Hope Comes to Arizona Immigrants in Form of Federal Lawsuit

Hope Comes to Arizona Immigrants in Form of Federal Lawsuit

Story tools

A A AResize

Print

 
PHOENIX, Ariz. -- The news that the Department of Justice filed a federal lawsuit today to challenge the constitutionality of Arizona’s controversial immigration law was received with a sight of relief across immigrant communities in Arizona.

“I really feel that the Justice Department will be on the winning side of history. I feel strongly that this law is unconstitutional. The Justice Department is doing the job of defending U.S. citizens,” said Mary Rose Wilcox, a supervisor for District 5 in Maricopa County, Ariz. “I think when justice needs to be served, you should never look at political costs.”

The federal government joined five other lawsuits against SB 1070, the law that makes it a crime to be an undocumented immigrant, including two filed by police officers in Phoenix and Tucson, and another by organizations including the American Civil Liberties Union (ACLU), the Mexican American Legal Defense and Educational Fund (MALDEF) and the National Immigration Law Center (NILC).

All of the lawsuits challenge the constitutionality of the new law based on the idea that the state of Arizona is usurping the job of the federal government when it comes to enforcement. They also claim that the law will open the doors to racial profiling.

Griselda, an undocumented immigrant, jumped for joy when she heard the news.

“I’m happy because they filed the lawsuit. Thank God there’s another one in the fight,” she said. “It will be the most important.”

She believes that many immigrants who had been considering leaving the state will stay now, in hopes that the federal government will win an injunction.

“The Department of Justice took the extraordinary step of filing this lawsuit to defend the Constitution from attack. Our federal government will not allow a fragmentation of the union because of anti-immigrant hysteria,” said Chris Newman, general counsel and legal director for the National Day Laborers Network (NDLON), which filed a lawsuit with together with the ACLU and MALDEF. “We are confident federal courts will prevent this odious legislation from ever seeing the light of day."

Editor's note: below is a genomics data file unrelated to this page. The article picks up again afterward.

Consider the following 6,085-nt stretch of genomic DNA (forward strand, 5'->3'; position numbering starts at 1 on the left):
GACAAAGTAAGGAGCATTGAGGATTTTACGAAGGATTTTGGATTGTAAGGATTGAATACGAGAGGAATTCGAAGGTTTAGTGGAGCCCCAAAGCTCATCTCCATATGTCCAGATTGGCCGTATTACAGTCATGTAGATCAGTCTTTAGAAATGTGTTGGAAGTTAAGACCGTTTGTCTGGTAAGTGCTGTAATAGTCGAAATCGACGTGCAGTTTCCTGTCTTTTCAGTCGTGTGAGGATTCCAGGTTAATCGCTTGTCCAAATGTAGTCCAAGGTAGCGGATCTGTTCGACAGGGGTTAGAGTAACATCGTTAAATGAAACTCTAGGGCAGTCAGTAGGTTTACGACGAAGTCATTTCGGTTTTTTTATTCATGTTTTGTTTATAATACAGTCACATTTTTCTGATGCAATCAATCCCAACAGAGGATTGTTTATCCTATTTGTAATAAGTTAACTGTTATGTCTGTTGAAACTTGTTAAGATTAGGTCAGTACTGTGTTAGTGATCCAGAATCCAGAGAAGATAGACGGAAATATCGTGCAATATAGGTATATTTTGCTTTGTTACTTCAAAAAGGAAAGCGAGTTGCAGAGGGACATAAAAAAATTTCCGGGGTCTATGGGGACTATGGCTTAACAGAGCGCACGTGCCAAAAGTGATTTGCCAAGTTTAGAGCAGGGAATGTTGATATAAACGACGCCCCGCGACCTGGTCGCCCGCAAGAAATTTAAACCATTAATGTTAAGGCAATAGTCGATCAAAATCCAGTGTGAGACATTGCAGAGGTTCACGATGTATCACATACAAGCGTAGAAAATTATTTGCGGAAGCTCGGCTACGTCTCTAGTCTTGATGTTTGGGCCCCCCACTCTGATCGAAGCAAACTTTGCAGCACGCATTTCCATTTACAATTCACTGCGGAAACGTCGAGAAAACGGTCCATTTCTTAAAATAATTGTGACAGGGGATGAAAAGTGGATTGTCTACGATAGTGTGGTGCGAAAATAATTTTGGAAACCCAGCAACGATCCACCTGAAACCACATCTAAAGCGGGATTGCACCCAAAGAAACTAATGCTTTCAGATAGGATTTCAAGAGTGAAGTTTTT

Marcelo Quiñonez, a 26-year-old high school English teacher, described the move as “a monumental step” by the federal government to show other states that are trying to pass anti-immigrant legislation that they’re going down the wrong path.

“It’s also telling the nation as a whole that racism won’t be tolerated,” he said. “It’s a great victory for the immigrant community in Arizona.”

Alfredo Gutiérrez, a former democratic senator and editor of La Frontera Times, described his response to the lawsuit as “a real sense of relief.” He predicted that, as a result of federal involvement, SB 1070 “won’t go into effect and the judge would stop it.”

However, some political observers point out that the federal lawsuit could have a negative impact on the overall political climate of the country when it comes to immigration reform.

"It is disappointing to see the federal government choosing to intervene in a state statute instead of working with Arizona to create sustainable solutions to the illegal immigration issue that our state and country so desperately need," said Arizona Attorney General Terry Goddard in a statement released today.

“I worry about the political consequences," added Tamar Jacoby, president of ImmigrationWorksUSA, a non-profit that organizes the business sector around immigration reform. "I’d like the administration to make its views heard in another way."

Jacoby, who doesn’t support SB 1070, said it would have been better for the Department of Justice to file an amicus brief, a friends of the court opinion, in support of the current lawsuits.

“I think the president is dropping an atomic bomb on the senator he needs most to pass immigration reform, which is Jon Kyl,” she said, referring to the Arizona Republican senator.

Jacoby emphasized that this will energize the Tea Party movement to place immigration at the top of its priorities by pushing for candidates who oppose immigration reform.

Gutiérrez said that Jacoby might be right as far as the impact it may have in other states, but “in Arizona,” he said, “it can’t get worse.”

“It’s clear in Arizona it’s not about immigration,” he said. “It’s about your accent, where you come from. It’s about your culture.”